Exit is an immersive installation that investigates global human migrations. The maps are made from data which has been collected from a variety of sources, geocoded, statistically analyzed, re-processed through multiple programming languages and translated visually. Updated to coincide with Cop21 it was exhibited at Palais Tokyo from November 25, 2015 – January 10, 2016.
Using D3 as an interactive web platform we designed a map interface that is scaled globally while embedded with local stories about energy movement from port to port. Data can be viewed across time, which reveal changes in patterns of movement as the geopolitics, price of oil, and conditions at specific ports change.
In collaboration with Thomson Reuters Research Unit.
Today, when one walks into a library, whether public or private, there is no way to comprehend the immensity, character and value of its collection. Perhaps this is visible in the vastness of the stacks, or of the building, but for the most part, the collection remains invisible. “Serendipity Search” will allow for surfacing of books and other media stored in the library, into the hands of researchers and interested individuals through a more compelling and curiosity-provoking interface. In our current prototype, at the first level, we have visualized the Columbia Libraries collection in a single interactive interface. At the second level, we have designed our first tool which browses library book which have multiple subjects in their metadata.
This project visualizes a relatively new phenomenon: online free expression in China. It examines some innovative strategies employed by users of Weibo, a Twitter–like micro–blogging platform, in order to avoid government censorship bloggers post images as text. Images are much more difficult for automated search programs to analyze, which allows image-based content to spread more widely before it is detected and removed. Taking advantage of this, some users now turning writing into images, taking screenshots of their own and others' controversial posts before they're removed, then posting and re–posting them. The project visualizes Weibo posts that were posted and deleted between September 8th to November 13th, in 2013.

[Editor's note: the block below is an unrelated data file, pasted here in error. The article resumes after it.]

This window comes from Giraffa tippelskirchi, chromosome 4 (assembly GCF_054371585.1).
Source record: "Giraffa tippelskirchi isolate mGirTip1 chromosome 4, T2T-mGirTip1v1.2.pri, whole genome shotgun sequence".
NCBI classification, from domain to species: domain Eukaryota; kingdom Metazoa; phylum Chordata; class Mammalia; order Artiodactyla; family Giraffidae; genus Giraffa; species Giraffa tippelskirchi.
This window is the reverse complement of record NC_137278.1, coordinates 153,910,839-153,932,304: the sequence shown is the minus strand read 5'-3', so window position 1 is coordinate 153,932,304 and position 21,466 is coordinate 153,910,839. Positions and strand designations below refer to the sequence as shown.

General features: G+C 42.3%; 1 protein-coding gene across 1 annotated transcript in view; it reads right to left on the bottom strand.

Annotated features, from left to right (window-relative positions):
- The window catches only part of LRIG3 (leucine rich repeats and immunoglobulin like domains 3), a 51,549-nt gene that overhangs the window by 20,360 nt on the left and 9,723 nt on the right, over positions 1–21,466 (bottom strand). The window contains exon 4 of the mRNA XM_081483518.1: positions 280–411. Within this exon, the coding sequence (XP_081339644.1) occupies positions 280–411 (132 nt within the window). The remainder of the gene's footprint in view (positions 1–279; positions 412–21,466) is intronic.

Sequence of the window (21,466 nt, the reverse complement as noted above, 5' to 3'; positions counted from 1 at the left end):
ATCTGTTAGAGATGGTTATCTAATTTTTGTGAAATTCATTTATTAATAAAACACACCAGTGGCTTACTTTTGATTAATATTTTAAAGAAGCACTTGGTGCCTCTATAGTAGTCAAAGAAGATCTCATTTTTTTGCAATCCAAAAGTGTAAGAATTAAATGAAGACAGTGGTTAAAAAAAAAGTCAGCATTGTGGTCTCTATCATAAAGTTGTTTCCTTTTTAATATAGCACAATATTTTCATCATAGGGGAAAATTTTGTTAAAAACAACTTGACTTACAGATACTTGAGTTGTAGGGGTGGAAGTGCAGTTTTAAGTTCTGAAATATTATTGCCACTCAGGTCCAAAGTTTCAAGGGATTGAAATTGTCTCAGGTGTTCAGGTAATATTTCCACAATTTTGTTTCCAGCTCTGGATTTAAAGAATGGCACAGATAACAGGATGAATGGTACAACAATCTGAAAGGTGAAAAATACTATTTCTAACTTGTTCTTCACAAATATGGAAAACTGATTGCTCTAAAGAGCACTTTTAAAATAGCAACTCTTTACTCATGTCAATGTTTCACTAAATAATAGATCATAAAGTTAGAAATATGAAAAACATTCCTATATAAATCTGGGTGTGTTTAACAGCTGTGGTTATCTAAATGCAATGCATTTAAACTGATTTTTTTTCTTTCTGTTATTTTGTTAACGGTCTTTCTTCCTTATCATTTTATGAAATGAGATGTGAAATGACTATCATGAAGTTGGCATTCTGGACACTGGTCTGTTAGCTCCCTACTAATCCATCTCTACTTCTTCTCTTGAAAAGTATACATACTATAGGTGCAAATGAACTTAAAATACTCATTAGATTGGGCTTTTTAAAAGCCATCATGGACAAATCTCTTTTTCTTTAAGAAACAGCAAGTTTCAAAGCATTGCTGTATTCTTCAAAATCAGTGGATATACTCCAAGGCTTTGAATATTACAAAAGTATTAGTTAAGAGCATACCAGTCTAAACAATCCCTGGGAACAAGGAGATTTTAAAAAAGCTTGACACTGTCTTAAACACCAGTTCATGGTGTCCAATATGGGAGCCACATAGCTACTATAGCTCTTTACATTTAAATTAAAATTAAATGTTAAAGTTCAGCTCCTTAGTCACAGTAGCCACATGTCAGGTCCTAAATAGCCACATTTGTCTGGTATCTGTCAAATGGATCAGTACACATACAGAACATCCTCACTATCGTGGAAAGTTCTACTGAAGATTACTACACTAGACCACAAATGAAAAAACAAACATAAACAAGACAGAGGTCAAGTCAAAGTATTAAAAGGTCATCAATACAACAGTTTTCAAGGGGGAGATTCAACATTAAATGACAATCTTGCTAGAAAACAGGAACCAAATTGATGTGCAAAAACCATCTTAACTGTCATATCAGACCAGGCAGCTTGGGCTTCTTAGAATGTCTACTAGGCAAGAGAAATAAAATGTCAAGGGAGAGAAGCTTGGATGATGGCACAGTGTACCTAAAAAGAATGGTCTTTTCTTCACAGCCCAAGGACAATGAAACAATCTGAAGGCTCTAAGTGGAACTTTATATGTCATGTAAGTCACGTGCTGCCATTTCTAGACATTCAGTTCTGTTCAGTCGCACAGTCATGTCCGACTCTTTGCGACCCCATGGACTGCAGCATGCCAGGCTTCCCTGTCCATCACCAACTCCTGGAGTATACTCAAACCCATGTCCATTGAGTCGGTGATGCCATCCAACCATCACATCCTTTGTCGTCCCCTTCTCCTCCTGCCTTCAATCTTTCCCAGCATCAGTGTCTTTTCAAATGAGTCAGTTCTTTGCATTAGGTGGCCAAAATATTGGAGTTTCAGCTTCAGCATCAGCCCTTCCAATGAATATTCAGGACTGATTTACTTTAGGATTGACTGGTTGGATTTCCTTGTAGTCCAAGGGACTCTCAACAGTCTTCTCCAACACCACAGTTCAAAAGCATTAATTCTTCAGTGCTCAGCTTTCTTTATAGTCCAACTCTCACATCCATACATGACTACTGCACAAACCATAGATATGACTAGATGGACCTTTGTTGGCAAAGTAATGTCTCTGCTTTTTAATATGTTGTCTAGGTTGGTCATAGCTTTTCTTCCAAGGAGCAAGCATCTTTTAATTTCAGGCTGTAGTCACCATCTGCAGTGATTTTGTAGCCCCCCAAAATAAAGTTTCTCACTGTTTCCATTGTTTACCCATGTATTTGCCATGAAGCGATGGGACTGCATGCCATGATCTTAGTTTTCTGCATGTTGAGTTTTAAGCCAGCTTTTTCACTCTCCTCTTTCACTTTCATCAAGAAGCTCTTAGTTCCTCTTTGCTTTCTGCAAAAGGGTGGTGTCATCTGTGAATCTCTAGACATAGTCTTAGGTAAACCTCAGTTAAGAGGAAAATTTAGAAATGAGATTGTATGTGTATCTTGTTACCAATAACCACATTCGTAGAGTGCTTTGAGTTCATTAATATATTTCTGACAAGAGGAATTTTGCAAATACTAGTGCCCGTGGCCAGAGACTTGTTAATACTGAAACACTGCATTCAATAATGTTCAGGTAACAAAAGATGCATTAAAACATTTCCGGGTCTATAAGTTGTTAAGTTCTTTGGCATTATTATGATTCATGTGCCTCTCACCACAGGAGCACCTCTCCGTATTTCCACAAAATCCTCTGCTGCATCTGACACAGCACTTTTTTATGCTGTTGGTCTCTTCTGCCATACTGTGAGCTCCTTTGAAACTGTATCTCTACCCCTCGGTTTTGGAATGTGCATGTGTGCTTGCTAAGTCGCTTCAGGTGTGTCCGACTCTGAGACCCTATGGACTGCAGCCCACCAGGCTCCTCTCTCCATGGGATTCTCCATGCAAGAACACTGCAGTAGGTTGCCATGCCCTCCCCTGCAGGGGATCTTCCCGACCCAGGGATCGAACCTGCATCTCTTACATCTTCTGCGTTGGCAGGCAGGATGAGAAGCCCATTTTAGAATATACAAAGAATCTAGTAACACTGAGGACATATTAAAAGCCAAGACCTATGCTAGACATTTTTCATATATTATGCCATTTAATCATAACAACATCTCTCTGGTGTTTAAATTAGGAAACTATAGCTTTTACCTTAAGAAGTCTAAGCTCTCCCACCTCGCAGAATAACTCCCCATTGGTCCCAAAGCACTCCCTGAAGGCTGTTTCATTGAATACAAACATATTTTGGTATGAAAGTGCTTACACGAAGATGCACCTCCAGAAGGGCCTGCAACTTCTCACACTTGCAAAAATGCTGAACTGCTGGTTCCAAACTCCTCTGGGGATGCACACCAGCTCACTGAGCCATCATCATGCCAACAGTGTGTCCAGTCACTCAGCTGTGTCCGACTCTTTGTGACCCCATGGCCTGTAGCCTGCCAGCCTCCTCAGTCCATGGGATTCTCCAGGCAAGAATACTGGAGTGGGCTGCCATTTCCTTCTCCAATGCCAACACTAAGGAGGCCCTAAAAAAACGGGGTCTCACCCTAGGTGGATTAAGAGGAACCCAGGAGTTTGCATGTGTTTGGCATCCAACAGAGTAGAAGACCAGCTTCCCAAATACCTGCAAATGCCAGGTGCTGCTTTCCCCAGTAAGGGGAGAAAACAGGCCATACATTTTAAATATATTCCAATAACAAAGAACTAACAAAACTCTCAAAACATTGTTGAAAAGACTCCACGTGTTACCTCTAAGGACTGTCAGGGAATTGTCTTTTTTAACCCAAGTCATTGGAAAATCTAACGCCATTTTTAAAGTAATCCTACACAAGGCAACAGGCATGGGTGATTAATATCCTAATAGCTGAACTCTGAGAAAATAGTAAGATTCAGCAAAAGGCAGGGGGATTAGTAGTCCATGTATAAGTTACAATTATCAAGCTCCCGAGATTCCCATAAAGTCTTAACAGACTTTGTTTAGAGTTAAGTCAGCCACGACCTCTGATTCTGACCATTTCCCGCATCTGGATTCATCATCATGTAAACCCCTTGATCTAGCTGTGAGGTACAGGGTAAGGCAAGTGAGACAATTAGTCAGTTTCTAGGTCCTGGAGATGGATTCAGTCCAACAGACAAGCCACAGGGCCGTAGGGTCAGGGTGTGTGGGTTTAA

Our design for this space includes exhibits, visualizations and story-telling components, and draws upon the disciplines of architecture, journalism, art, psychology, education, design and more. The goal of the initiative is to create a networked public space that will actively engage, and be genuinely accessible to, a heterogeneous population of visitors, including resident scientists and community members alike.
Superstorm Sandy made landfall in New Jersey on October 29th. Data generated by governments and volunteers in the weeks following the storm stand to provide critical insight into how the region was affected. These pages make such data visible, and serve as launching pad for further investigations and questions of the impact of the storm.
As has been recently documented by the press, one of the major challenges that Citi Bike is facing is the rebalancing of their stations. As origins and destinations of Citi Bike trips are not necessarily symmetrical during the day, Citi Bike has been forced to constantly move bikes around the city, taking them from full stations and delivering them to empty ones. This problem is both financially expensive and frustrating for Citi Bike users: many people complain about either not finding bikes at their stations of origin or not finding empty spots when they arrive at their final destinations.